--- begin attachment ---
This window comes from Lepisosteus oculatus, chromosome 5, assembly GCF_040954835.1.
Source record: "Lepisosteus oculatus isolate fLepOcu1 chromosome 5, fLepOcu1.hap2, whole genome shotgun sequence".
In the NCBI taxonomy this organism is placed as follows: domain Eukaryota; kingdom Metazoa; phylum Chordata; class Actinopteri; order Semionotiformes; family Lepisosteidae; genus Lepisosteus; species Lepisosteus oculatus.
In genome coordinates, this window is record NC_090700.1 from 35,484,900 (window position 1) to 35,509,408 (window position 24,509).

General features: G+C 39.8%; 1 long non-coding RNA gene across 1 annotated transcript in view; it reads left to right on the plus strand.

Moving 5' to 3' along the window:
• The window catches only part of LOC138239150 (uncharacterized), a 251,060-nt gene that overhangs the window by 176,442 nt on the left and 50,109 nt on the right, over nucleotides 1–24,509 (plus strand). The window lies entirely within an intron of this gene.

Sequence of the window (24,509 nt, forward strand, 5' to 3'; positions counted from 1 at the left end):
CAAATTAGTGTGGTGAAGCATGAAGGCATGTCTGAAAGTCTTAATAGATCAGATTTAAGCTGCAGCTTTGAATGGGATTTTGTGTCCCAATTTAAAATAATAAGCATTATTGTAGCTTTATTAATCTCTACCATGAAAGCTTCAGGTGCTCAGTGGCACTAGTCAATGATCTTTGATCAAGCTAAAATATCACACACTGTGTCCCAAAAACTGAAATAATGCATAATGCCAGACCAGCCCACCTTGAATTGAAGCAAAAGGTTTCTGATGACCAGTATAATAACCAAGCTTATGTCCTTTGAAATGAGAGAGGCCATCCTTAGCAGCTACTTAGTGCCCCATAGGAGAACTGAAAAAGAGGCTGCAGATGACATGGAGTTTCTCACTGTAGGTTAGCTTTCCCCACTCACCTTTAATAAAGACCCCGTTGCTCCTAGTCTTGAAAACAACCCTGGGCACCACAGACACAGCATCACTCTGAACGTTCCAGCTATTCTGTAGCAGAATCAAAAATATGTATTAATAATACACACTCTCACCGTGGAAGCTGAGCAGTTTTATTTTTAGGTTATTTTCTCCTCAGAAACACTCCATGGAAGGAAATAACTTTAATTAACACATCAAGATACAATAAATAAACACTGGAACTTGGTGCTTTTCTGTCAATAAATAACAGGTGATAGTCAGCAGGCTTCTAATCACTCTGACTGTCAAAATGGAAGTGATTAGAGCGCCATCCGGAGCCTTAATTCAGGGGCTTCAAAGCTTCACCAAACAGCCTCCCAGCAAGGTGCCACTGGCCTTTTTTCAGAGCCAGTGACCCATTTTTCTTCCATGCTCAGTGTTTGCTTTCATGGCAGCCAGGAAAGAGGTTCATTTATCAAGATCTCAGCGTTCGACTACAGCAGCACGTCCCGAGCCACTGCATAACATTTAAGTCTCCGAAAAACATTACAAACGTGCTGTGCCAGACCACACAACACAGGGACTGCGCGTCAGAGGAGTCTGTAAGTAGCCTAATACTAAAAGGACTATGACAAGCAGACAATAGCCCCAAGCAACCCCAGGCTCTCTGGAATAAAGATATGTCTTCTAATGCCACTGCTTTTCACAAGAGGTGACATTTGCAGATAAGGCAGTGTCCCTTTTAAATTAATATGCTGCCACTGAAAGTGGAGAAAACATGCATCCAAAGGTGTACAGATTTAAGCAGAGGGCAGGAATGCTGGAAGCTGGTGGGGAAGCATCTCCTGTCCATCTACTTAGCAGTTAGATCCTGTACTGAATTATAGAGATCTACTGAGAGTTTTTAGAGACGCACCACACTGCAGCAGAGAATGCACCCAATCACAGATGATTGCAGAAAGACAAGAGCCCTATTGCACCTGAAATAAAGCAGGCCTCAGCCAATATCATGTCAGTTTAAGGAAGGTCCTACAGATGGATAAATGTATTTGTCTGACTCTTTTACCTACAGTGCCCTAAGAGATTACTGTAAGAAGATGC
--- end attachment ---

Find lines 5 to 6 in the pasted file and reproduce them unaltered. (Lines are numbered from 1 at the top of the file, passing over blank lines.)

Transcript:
General features: G+C 39.8%; 1 long non-coding RNA gene across 1 annotated transcript in view; it reads left to right on the plus strand.

Moving 5' to 3' along the window: